Understand well, I’m flying

Without smoke without alcohol

I fly, I fly.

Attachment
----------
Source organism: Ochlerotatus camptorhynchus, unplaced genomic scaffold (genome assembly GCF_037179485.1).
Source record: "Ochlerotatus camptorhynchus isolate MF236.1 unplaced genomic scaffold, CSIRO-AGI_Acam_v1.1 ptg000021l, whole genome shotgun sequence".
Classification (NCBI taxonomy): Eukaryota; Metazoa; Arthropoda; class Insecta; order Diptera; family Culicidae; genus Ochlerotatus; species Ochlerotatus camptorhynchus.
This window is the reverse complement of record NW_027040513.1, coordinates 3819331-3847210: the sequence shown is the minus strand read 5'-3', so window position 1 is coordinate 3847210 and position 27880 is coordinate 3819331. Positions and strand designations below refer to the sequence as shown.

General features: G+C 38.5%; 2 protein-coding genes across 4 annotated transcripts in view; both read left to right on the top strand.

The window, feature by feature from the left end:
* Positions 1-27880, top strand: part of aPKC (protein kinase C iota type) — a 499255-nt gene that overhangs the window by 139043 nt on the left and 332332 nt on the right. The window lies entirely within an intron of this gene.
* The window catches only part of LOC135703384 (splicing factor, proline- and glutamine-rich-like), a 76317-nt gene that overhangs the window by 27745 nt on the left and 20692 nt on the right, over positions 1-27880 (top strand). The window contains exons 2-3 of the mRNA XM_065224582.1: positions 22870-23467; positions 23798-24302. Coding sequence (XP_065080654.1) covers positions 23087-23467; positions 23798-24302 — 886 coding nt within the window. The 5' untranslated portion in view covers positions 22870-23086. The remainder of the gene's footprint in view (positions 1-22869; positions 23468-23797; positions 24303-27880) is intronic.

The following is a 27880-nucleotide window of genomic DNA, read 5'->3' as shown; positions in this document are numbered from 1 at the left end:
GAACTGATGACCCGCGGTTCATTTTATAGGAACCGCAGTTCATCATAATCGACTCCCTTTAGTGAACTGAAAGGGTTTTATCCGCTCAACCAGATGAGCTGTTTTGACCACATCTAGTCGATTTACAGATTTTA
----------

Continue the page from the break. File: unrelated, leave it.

If your eyes are still dry, you are a tough cookie.IMG_1787It wasn’t until I was a parent myself that I truly appreciated my own parents. Especially my mother. She would do anything and everything for her children. And yet, I felt tethered to a leash. I was pushed to succeed, but in a very narrow sense, defined by traditional gender roles. Good grades in math were not appreciated–nobody would marry me, she warned.IMG_1780IMG_1781All the same, she wasn’t happy with traditional roles. She was an artist and completely uninterested in housekeeping or cooking. We her children stifled her, too. When she would sing with the radio, we would cover our ears and howl for her to stop. Leashes are attached at both ends.IMG_4324But I was rarely there for her. Flying the nest wasn’t enough–I felt the need to cross an ocean, too. I dreamed of seeing the world. I didn’t want to end up like my mom, my life a series of laundry loads and of getting supper on the table. And yet. If “Let It Go” is playing somewhere, and of course I sing/belt along, my kid gives me the same treatment I gave my mom. The circle of life.IMG_1766In a way, I was her translator. She was very shy, insecure, worried about being a problem. She joked that she was Edith in “All in the Family,” and my dad certainly did a good imitation of Archie Bunker. In a store, if she didn’t find what she wanted, she would slink out. If I said, let’s ask a clerk, she’d be horrified–“don’t bother those people! They’re busy!” But I would do it anyway, and almost always they would have exactly what she wanted. All she needed to do was ask. Or have me ask for her.IMG_1771I wish I had been easier on her, had held her hand more through situations that made her uncomfortable. How did she, such an introvert, manage teach me not to be afraid, which is not at all the same as being brave? If you’re brave, you’re aware of just how badly things can go but you feel compelled or obliged to do something anyway. If you’re not afraid, you’re confident everything will turn out fine. IMG_6034She’s the one who gave me my wings, so I could fly.